The result of the Brexit referendum came as a huge shock to a lot of people. All of the straw polls and the betting shops had predicted the same outcome – that we were staying in the European Union. Instead though, the vote was a win for the leave brigade. The margin was, it has to be said, fairly narrow, but in spite of all the hand-wringing and lamenting, there is now no turning back. There is definitely no chance of a second referendum. The deed has been done, and the UK is leaving the EU.
Two years on, the dust has settled, and now the practicalities of the decision need to be sorted out. One of the main talking points has been how trade across Europe will be affected. Britain has, after all, been a member of the European Union since 1973, and has shared business interests in many different countries. As one of the key industries is gambling, bingo operators are watching the negotiations closely, and some have already put a few contingency measures in place.
On the face of it, it seems that little will need to change. In 2014, the UK implemented its own gambling act, which effectively means that this particular industry is already operating outside of the EU. Any operator that wishes to operate inside the UK has to hold a licence, even if the servers are based elsewhere. The strict regulation might seem heavy-handed, but it has served the UK Gambling Commission well. They have the reputation of being stringent in terms of ensuring fair play, and consequently, their licences are sought after. There isn’t really any reason that this will be different after Brexit.
There is, however, the thorny issue of Gibraltar to be sorted out. Casino and sportsbook operators have been drawn to this region over the years by the low taxation rates. The Rock is currently home to 30 international companies, including many of the bingo operators, who are big players in the industry. This is beneficial for Gibraltar as well. Gambling provides around 25% of its GDP and 40% of its tax revenue. It also relies on the UK market for 90% of its business.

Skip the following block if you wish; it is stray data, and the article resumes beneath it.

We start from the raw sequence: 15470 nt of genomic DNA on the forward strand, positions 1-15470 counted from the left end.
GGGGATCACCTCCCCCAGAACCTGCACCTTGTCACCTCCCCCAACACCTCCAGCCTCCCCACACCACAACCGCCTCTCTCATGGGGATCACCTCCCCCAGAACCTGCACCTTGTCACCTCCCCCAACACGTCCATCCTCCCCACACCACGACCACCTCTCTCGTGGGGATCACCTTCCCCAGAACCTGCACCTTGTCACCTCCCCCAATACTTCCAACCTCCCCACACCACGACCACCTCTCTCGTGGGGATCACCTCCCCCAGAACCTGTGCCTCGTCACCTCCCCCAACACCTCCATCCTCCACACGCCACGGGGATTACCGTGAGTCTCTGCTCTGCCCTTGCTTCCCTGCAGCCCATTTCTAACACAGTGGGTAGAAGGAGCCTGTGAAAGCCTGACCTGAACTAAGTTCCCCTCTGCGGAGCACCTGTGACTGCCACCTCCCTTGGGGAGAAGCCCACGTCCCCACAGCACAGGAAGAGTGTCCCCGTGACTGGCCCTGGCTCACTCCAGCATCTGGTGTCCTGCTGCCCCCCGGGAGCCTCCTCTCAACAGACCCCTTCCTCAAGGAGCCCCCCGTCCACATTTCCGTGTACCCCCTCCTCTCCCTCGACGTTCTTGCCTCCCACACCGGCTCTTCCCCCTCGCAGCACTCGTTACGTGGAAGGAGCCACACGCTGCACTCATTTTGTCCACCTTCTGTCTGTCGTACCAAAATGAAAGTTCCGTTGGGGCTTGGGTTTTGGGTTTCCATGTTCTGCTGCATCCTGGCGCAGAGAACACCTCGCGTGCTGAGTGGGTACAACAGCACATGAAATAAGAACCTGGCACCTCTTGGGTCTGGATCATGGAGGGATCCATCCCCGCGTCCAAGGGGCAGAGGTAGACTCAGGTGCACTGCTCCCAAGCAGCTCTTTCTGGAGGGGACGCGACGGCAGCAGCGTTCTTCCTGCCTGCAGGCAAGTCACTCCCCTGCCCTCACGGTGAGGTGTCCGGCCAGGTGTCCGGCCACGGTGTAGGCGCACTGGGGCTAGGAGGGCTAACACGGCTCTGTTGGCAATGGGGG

Gibraltar holds the status of a British Overseas territory, and this has been the case since 1713, when the Spanish formally ceded it to the crown. In Britain’s eyes, Gibraltar will remain a part of the UK for as long as it wants to do so. However, this stance is controversial. Spain believes Gibraltarians to be simply ‘settlers’, and over the years, it has made claim on the region. In 2002, the suggestion was put forward that Britain and Spain share sovereignty of the Rock. However, the ensuing referendum soon put paid to that notion. Gibraltarians consider themselves to be British, and 98.48% of them voted to stay with the UK.
Somewhat ironically, Gibraltarians also consider themselves to be European. In the UK referendum about EU membership, an incredible 95.91% voted to remain in the Union. This was far higher than any of the results from the other nations. In Scotland, it was 62%, and in Northern Ireland, it was 55.8%. Only 47.5% voted to remain in Wales, and this dropped to 46.6% in England.
Unfortunately, despite its wishes, Gibraltar cannot remain in the European Union on its own. Although the Rock is largely self-governing, it only has EU membership through its tie with the UK. After Brexit, some of the current legislation will have to change. The main issue will be to do with the border between Spain and the Rock. More than 60% of Gibraltar’s workforce live in Spain, and at the moment, crossing between the two territories doesn’t present much of a challenge. Whether this remains the case in the future depends on how difficult the Spanish authorities choose to be.
The UK government has guaranteed that nothing will be changed before 2020, and that the current framework of shared regulation and enforcement will continue after this date. The aim is to modernise and extend the current provision, with the possibility of Gibraltar becoming a conduit for business in the UK. Regardless of these reassurances, many of the gambling operators have begun to factor Brexit into their business forecasts. Understandably, no one really knows what will happen in the future, and none of the companies want to be caught napping. Many have already begun to look at moving their operations to Malta.
Bet365 has confirmed its plans to open a new office in Malta but has denied the rumours that it is pulling out of Gibraltar. Last month, the company reaffirmed their commitment to the Rock, which is where its main operation is based. It’s a similar situation with 888 Holdings, who as yet, haven’t made any definitive plans. In its annual report, the company stated that it was still considering its position. The statement pointed out that “The proposed status of Gibraltar in relation to the United Kingdom as a result of Brexit is at present unclear.”
Many of the leading bingo providers, such as Betfred are currently licensed in Gibraltar. The key concern for these companies, and for the casino operators that are based there, is to do with the freedom of services. During the negotiations, the focus must be, therefore, on ensuring that there is full access to all the principles that are presently enjoyed under EU legislation. Once these types of details have been firmed up by the UK government, it’s possible that the anxieties will dissipate and that the current status quo will just continue. Only time will tell.